Amidst the hustle and bustle of Saturday morning commerce at Kwame Nkrumah Circle, a group of activists assemble. They start out at the city’s largest roundabout – Kwame Nkrumah Circle — where passerbys, vendors and traffic come together. This group of activists, brandishing their placards, have come together to protest against the multinational company Monsanto. To make their point, today they are marching in the direction of Agbogbloshie Market, looking to connect with the market women there in a symbolic action of solidarity. Some 30 individuals are gathered, proceeded by a truck, its speakers blasting Bob Marley’s reggae; at the head, a young man, megaphone in hand, addresses the masses.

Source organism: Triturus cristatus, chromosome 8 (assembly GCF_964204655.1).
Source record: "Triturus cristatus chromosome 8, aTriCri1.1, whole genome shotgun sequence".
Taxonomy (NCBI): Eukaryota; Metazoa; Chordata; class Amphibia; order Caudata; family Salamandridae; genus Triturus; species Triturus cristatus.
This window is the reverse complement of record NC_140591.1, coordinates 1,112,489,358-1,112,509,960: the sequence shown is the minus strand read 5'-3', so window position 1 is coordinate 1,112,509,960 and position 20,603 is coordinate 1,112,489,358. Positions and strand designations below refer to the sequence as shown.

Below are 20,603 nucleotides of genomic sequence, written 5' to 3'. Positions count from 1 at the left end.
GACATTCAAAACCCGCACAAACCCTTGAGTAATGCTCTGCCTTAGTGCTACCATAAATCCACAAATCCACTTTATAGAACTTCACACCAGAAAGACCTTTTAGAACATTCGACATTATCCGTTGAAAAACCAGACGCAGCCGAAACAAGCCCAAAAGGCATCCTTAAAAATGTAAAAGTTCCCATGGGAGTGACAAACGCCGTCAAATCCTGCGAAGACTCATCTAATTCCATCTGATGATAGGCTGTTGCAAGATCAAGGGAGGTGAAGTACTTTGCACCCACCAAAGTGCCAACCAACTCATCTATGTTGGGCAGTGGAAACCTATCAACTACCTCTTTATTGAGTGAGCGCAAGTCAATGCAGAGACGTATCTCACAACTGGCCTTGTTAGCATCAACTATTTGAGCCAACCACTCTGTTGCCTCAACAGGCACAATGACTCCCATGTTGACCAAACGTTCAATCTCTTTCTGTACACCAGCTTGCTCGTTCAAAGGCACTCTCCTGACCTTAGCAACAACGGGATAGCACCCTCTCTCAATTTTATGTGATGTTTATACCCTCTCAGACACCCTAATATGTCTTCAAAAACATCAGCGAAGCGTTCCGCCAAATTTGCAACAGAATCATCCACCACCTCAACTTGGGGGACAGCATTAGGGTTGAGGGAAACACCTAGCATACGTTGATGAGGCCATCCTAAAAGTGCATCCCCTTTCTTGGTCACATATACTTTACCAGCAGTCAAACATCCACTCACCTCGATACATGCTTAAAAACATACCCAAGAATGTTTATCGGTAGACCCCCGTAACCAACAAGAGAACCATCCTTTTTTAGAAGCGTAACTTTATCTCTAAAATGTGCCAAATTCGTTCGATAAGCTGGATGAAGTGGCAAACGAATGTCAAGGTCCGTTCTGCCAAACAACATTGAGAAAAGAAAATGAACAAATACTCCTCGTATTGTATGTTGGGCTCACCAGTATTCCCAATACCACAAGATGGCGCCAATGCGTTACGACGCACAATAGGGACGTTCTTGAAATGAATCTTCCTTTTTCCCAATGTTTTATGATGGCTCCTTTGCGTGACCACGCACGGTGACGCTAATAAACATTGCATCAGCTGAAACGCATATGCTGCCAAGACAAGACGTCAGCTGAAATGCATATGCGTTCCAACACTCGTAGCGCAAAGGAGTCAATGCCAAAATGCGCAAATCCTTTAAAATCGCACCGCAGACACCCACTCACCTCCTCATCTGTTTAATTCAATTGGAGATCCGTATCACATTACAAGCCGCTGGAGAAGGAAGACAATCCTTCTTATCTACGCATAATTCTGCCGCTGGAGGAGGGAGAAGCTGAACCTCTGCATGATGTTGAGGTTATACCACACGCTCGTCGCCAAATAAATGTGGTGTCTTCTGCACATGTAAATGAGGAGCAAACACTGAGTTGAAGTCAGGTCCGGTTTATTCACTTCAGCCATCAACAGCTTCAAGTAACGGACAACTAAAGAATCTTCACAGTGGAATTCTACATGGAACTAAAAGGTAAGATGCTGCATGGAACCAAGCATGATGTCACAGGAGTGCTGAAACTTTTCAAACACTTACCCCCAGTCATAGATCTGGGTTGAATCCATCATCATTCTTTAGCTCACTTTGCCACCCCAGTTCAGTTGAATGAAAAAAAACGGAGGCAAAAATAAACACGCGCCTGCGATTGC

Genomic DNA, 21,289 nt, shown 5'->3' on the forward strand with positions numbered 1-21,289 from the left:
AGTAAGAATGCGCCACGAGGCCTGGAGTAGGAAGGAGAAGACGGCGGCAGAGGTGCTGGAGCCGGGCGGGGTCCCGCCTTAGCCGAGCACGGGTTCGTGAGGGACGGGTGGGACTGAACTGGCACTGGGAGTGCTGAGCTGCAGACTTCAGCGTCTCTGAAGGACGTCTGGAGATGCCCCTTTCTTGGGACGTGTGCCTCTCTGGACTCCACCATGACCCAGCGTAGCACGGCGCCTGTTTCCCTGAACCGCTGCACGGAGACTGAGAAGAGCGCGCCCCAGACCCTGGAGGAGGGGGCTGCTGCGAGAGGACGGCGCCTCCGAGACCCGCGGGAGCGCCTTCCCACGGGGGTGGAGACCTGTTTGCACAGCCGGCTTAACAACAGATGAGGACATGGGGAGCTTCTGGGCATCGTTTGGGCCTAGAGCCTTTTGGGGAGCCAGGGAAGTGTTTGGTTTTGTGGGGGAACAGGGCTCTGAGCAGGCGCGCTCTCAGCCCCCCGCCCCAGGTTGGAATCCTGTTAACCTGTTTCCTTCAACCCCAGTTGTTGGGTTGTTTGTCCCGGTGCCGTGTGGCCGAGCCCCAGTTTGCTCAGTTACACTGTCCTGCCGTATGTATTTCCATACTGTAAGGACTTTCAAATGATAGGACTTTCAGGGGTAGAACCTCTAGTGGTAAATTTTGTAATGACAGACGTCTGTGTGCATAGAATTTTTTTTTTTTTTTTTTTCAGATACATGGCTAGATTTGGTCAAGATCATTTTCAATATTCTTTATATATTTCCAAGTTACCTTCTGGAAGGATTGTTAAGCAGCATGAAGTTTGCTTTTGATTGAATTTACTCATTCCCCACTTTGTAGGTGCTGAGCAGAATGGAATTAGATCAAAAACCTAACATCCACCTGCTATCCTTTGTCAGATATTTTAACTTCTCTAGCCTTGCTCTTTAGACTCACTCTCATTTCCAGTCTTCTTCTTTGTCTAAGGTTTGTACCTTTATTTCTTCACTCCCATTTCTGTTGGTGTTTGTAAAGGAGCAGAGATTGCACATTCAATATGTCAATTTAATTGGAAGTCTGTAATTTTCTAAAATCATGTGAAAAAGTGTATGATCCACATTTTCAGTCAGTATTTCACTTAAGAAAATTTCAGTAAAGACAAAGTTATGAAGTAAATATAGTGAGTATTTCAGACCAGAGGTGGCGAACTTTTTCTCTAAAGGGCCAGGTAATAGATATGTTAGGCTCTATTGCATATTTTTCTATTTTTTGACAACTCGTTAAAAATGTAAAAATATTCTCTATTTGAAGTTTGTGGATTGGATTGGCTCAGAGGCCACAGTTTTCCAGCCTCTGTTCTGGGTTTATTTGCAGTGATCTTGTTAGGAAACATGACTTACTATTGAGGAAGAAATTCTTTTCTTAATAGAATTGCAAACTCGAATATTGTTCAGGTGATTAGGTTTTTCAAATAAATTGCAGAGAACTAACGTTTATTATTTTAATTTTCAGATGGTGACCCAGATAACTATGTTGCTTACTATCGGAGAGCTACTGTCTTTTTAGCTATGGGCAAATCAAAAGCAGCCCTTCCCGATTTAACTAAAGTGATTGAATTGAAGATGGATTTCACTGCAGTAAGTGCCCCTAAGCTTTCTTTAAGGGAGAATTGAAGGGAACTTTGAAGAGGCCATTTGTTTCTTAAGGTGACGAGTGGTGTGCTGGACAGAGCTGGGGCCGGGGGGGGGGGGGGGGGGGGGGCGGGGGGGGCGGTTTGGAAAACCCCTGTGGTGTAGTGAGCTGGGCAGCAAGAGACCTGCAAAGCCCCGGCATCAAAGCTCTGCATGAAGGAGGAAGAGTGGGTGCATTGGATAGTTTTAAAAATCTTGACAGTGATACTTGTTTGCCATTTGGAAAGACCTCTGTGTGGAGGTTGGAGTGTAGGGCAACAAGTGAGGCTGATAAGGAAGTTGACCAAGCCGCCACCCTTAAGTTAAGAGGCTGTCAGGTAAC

“We say no to Monsanto! We say no to Syngenta! We say no to GMOs [genetically modified organisms]!” announces Duke Tagoe, Food Sovereignty Ghana spokesperson, in a strong, clear voice. Passerbys, pedestrians and bicyclists who file past stop and look, reading the messages on the placards. Others ask about the cause of the commotion, and still others stop only briefly before continuing toward their tasks ahead.
Tagoe and the other marchers protest for two reasons. The first is against Monsanto, the biotechnology and agrochemical firm that produces genetically modified seeds. The second is against the Ghanaian government itself, for supporting Monsanto and other such companies. Continue reading